Exposé Online banner

Gong — Rejoice! I'm Dead!
(Snapper Music Madfish SMACD1049, 2016, 2LP / CD / DL)

by Henry Schneider, Published 2016-09-13

Rejoice! I'm Dead! Cover art

With the passing of the Pot Head Pixie Daevid Allen in March 2015, it at first seemed doubtful that Gong would continue. But as the Gong family constantly fractured, reformed, and assumed new shapes since its inception at the end of the 60s, the new Gong lineup on 2014’s I See You, with Daevid’s urging during his final days, reluctantly decided to carry on. The result is Rejoice! I’m Dead!, scheduled for release on September 16, 2016. Given the uneven I See You and the absence of Daevid from the band, I was uncertain what to expect from this new Gong incarnation. Rejoice! I’m Dead! came together over a few weeks in an East London rehearsal studio where the band experimented with new ideas that evolved into the nine songs on the album, a truly collaborative affair between Kavus Tobabi (vocals and guitar), Fabio Golfetti (guitar and vocals), Dave Strut (bass and vocals), Ian East (sax and flute), and newcomer Cheb Nettles (drums and vocals). The first thing that you notice is the absence of the usual Gong pseudonyms for each musician. The second is the music. Though there are definite Gong elements throughout, other influences and ideas have crept into the mix. To help anchor the music, Gong alumni Steve Hillage, Didier Malherbe, and Graham Clark appear on several songs. Taken on its own, without referencing the Gong legacy, Rejoice! I’m Dead! is a great album. Depending on how you count the Gong discography, this is the 28th album, which some liken to a continuation of the “Virgin trilogy,” but many Gong fans may be put off. To my ears, the best tracks are “Rejoice!” the elegy to Daevid Allen, the atmospheric “Visions,” the mostly instrumental “The Unspeakable Stands Revealed,” and the trancelike “Through Restless Seas I Come.” There is also an early lo fi song idea, “Beatrix,” with Daevid speaking in French. So, approach Rejoice! I’m Dead! with an open mind, check your Gong expectations at the door, and you won’t be disappointed.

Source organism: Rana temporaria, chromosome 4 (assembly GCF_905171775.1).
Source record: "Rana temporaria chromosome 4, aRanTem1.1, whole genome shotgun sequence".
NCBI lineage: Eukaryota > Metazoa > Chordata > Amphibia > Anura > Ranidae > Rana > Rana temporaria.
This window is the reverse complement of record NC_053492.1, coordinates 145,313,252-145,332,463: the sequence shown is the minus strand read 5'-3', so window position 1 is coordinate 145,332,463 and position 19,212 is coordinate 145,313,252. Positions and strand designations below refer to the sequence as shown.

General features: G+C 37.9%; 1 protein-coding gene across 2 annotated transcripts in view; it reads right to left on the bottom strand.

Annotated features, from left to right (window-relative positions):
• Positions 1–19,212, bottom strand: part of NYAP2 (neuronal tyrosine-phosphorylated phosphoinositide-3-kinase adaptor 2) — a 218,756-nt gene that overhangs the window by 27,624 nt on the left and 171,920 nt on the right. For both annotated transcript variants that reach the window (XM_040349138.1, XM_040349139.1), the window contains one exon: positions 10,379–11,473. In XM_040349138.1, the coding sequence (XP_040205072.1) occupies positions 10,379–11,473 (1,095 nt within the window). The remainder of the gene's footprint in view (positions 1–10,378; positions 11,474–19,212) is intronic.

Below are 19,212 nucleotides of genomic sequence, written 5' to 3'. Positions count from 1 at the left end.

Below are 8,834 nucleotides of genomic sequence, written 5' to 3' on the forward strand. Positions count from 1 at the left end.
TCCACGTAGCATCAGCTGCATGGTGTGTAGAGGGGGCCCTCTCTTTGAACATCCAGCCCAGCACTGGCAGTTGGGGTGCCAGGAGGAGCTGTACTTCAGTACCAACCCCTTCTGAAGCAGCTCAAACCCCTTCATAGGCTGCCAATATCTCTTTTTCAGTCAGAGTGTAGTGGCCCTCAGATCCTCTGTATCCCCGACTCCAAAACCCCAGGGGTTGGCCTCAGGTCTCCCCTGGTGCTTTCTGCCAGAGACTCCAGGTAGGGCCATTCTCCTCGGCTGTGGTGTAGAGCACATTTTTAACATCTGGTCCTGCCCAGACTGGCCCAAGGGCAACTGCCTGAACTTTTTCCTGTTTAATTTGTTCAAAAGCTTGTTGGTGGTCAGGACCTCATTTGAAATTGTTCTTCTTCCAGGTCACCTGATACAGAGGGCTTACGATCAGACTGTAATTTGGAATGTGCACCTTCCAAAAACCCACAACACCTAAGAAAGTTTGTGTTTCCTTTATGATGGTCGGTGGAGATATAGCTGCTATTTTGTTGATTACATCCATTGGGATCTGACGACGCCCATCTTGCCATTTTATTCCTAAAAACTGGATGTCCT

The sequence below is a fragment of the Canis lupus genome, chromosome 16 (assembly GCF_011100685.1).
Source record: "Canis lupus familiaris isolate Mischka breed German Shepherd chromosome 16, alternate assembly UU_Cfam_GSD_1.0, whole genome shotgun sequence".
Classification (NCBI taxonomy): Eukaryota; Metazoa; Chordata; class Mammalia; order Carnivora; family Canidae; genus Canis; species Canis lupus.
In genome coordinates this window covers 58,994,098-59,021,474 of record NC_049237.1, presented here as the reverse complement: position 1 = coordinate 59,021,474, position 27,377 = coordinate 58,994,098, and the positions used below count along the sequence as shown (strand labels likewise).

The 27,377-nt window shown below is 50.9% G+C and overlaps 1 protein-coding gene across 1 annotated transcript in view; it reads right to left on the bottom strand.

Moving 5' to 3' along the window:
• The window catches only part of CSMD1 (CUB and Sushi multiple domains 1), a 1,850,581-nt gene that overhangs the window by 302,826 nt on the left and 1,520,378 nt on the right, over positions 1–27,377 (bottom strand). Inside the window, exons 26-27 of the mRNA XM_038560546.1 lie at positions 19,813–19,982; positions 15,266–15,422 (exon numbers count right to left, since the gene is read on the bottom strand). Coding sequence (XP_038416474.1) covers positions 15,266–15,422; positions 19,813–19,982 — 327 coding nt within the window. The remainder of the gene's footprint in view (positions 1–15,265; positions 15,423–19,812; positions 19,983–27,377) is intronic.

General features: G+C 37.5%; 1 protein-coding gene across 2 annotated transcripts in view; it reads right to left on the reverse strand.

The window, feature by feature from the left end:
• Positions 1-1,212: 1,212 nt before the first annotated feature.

Filed under: New releases, 2016 releases

Related artist(s): Didier Malherbe, Steve Hillage / System 7, Gong, Daevid Allen

Latest news

2020-05-15
Phil May of The Pretty Things RIP – We were saddened to learn that Phil May, lead singer and founding member of The Pretty Things, has died at the age of 75. The band's 1968 album S.F. Sorrow is one of the enduring classics of the psychedelic era, and the group existed in various forms until finally retiring in 2018. » Read more

2020-05-14
Jorge Santana RIP – Jorge Santana, noted guitarist, leader of the band Malo and brother to Carlos Santan, died on May 14 at the age of 68. Jorge and Carlos worked together on a number of occasions, though Jorge's career was centered around Malo, solo work, and with Fania All-Stars. » Read more

2020-05-06
Florian Schneider RIP – Florian Schneider, one of the founders of the pioneering electronic group Kraftwerk, has died at the age of 73. Co-founder Ralf Hütter announced that his bandmate had passed away from cancer after a brief illness. » Read more

2020-04-23
Shindig Festival Goes Lock-Down – Here's what they're saying: It's A Happening Thing! The Shindig! Magazine Lockdown Festival. In our days of no large gatherings of people, maybe it's still possible to have a music festival. Shindig! Magazine is giving it a go with a multi-artist streaming extravaganza on Saturday April 25. » Read more

2020-03-24
Bill Rieflin RIP – The sad news reaches us today of Bill Rieflin's death. Rieflin was best known as a drummer in bands ranging from post-punk to industrial to indie-rock to progressive rock, including work with The Blackouts, Ministry, Nine Inch Nails, Swans, Land, and King Crimson. Rieflin had been battling cancer for several years, and succumbed to it on March 24. He was 59. » Read more


Previously in Exposé...

Kestrel - Kestrel – Here's another mid-70s British prog rock albums with Mellotron and sounding like Fruupp, Spring, Fantasy, and all those I mentioned in the Cressida review. Here is where the music gets a bit too...  (1993) » Read more



Listen & discover



Print issues